fbpx

NCRC Hires Larry Cain as Director of Finance

Meet Larry Cain, the new Director of Finance at NCRC. Larry will be an important member of the finance team as he oversees management and internal operations of the department.

Larry comes to NCRC with a passion for social justice and over 20 years of budgeting and finance experience. As Director of Finance, he will be responsible for budgeting, accounting and financial reporting.

To help get to know Larry a little better, we asked him a few questions.

Welcome, Larry!

What drew you to NCRC?  

I’ve always been drawn to nonprofits with a strong mission and NCRC is no different. The passion for helping LMI families succeed and prosper as well as the commitment to a Just Economy are a few of the reasons I joined. 

What are you most proud of in your career? 

As a finance professional, I’m most proud that I’ve helped implement new accounting, budgeting and reporting software that streamlined and increased the efficiency of my finance team as well as the program staff.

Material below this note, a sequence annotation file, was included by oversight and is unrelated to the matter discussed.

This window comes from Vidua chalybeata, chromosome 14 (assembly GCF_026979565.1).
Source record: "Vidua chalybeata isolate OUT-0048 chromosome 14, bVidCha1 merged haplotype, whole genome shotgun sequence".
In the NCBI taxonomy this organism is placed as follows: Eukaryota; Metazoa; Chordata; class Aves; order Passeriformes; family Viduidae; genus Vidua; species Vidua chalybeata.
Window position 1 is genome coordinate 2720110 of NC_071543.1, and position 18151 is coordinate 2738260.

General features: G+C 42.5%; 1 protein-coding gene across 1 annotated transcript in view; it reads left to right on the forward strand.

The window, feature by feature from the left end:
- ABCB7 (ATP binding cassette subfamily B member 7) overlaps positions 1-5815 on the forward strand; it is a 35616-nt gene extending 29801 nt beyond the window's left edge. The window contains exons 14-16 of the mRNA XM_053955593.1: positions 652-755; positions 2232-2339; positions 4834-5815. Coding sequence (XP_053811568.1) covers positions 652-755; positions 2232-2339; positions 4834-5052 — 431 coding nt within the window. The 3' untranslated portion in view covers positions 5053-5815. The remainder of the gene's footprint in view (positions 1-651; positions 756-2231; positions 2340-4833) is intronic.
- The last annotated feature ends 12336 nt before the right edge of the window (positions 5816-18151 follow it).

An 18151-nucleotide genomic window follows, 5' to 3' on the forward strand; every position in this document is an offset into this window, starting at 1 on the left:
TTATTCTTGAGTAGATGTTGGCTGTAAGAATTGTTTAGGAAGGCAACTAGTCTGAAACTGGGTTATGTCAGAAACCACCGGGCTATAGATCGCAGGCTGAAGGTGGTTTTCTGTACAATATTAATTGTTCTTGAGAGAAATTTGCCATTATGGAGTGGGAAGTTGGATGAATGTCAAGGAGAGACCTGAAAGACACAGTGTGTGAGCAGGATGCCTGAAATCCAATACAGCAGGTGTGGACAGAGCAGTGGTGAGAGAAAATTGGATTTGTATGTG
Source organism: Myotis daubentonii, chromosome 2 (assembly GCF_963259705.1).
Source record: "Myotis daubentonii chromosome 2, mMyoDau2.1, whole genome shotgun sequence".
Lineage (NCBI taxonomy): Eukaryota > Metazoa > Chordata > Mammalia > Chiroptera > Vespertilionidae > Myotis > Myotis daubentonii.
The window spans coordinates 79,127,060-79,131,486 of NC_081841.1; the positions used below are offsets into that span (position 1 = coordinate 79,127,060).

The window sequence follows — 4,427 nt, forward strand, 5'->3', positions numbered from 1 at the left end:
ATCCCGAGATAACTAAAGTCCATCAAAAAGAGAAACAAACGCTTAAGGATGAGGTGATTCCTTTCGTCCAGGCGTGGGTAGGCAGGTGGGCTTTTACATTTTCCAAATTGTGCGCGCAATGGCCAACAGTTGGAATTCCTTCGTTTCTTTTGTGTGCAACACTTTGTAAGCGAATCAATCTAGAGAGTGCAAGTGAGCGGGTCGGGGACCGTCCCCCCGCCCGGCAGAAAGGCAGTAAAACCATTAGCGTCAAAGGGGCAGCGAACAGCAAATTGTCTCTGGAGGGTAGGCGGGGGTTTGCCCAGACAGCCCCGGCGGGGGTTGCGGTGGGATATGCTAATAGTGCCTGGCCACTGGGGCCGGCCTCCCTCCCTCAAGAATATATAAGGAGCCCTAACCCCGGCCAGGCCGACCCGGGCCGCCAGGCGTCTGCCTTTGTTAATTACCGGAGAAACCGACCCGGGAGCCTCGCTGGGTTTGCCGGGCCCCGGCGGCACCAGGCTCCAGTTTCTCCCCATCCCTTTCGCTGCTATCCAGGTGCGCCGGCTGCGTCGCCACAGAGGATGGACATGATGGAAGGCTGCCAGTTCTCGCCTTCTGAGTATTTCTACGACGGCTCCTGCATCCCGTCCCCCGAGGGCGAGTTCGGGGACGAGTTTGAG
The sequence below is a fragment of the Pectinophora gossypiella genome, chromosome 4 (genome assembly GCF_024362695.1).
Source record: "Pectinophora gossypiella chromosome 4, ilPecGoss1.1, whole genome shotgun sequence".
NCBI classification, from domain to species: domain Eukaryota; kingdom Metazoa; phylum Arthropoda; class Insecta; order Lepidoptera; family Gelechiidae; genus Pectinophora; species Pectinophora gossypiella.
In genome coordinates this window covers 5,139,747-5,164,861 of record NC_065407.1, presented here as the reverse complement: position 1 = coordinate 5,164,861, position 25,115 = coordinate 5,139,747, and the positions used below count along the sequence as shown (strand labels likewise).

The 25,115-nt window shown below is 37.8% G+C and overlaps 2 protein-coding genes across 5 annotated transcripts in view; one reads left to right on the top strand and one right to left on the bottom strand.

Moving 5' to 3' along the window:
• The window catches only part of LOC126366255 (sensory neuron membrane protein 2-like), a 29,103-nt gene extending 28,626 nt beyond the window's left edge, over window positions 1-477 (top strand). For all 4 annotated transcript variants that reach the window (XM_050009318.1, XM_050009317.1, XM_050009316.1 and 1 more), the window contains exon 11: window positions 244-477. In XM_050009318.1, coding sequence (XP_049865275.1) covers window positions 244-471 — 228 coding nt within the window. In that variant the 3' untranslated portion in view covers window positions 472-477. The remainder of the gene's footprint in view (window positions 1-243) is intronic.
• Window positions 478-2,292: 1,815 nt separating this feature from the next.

What’s your favorite nonwork activity?

My favorite nonwork activity is cooking which I have had a lot of time to practice during the pandemic.

What’s something unique about you?

One trait that makes me unique is that I feel I can understand both the finance and the programmatic side of a work situation and I can usually bridge any gaps that might exist between the two sides.

Print Friendly, PDF & Email
Scroll to Top

Redlining and Neighborhood Health

Before the pandemic devastated minority communities, banks and government officials starved them of capital.

Lower-income and minority neighborhoods that were intentionally cut off from lending and investment decades ago today suffer not only from reduced wealth and greater poverty, but from lower life expectancy and higher prevalence of chronic diseases that are risk factors for poor outcomes from COVID-19, a new study shows.

The new study, from the National Community Reinvestment Coalition (NCRC) with researchers from the University of Wisconsin–Milwaukee Joseph J. Zilber School of Public Health and the University of Richmond’s Digital Scholarship Lab, compared 1930’s maps of government-sanctioned lending discrimination zones with current census and public health data.

Table of Content

  • Executive Summary
  • Introduction
  • Redlining, the HOLC Maps and Segregation
  • Segregation, Public Health and COVID-19
  • Methods
  • Results
  • Discussion
  • Conclusion and Policy Recommendations
  • Citations
  • Appendix

Complete the form to download the full report: